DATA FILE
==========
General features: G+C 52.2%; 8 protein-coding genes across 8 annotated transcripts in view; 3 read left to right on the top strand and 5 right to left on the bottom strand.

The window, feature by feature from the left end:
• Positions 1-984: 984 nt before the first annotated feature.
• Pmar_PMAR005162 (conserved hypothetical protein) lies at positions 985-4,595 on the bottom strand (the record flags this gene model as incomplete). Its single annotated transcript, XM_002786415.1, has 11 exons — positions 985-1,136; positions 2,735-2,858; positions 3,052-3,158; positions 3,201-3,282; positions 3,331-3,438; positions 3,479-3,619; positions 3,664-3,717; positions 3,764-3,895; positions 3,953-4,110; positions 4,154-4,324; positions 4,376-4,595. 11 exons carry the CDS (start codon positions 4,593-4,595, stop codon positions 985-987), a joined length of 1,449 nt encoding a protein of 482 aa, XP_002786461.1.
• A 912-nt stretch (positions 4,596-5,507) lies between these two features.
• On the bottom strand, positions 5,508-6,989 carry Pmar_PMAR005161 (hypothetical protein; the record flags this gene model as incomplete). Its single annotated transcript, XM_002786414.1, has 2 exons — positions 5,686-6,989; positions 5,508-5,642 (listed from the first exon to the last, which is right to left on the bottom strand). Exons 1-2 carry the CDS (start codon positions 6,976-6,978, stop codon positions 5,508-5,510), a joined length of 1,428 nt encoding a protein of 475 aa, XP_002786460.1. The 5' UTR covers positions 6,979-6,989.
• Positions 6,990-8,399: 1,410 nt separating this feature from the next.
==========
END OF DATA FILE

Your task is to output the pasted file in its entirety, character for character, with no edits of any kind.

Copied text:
General features: G+C 52.2%; 8 protein-coding genes across 8 annotated transcripts in view; 3 read left to right on the top strand and 5 right to left on the bottom strand.

The window, feature by feature from the left end:
• Positions 1-984: 984 nt before the first annotated feature.
• Pmar_PMAR005162 (conserved hypothetical protein) lies at positions 985-4,595 on the bottom strand (the record flags this gene model as incomplete). Its single annotated transcript, XM_002786415.1, has 11 exons — positions 985-1,136; positions 2,735-2,858; positions 3,052-3,158; positions 3,201-3,282; positions 3,331-3,438; positions 3,479-3,619; positions 3,664-3,717; positions 3,764-3,895; positions 3,953-4,110; positions 4,154-4,324; positions 4,376-4,595. 11 exons carry the CDS (start codon positions 4,593-4,595, stop codon positions 985-987), a joined length of 1,449 nt encoding a protein of 482 aa, XP_002786461.1.
• A 912-nt stretch (positions 4,596-5,507) lies between these two features.
• On the bottom strand, positions 5,508-6,989 carry Pmar_PMAR005161 (hypothetical protein; the record flags this gene model as incomplete). Its single annotated transcript, XM_002786414.1, has 2 exons — positions 5,686-6,989; positions 5,508-5,642 (listed from the first exon to the last, which is right to left on the bottom strand). Exons 1-2 carry the CDS (start codon positions 6,976-6,978, stop codon positions 5,508-5,510), a joined length of 1,428 nt encoding a protein of 475 aa, XP_002786460.1. The 5' UTR covers positions 6,979-6,989.
• Positions 6,990-8,399: 1,410 nt separating this feature from the next.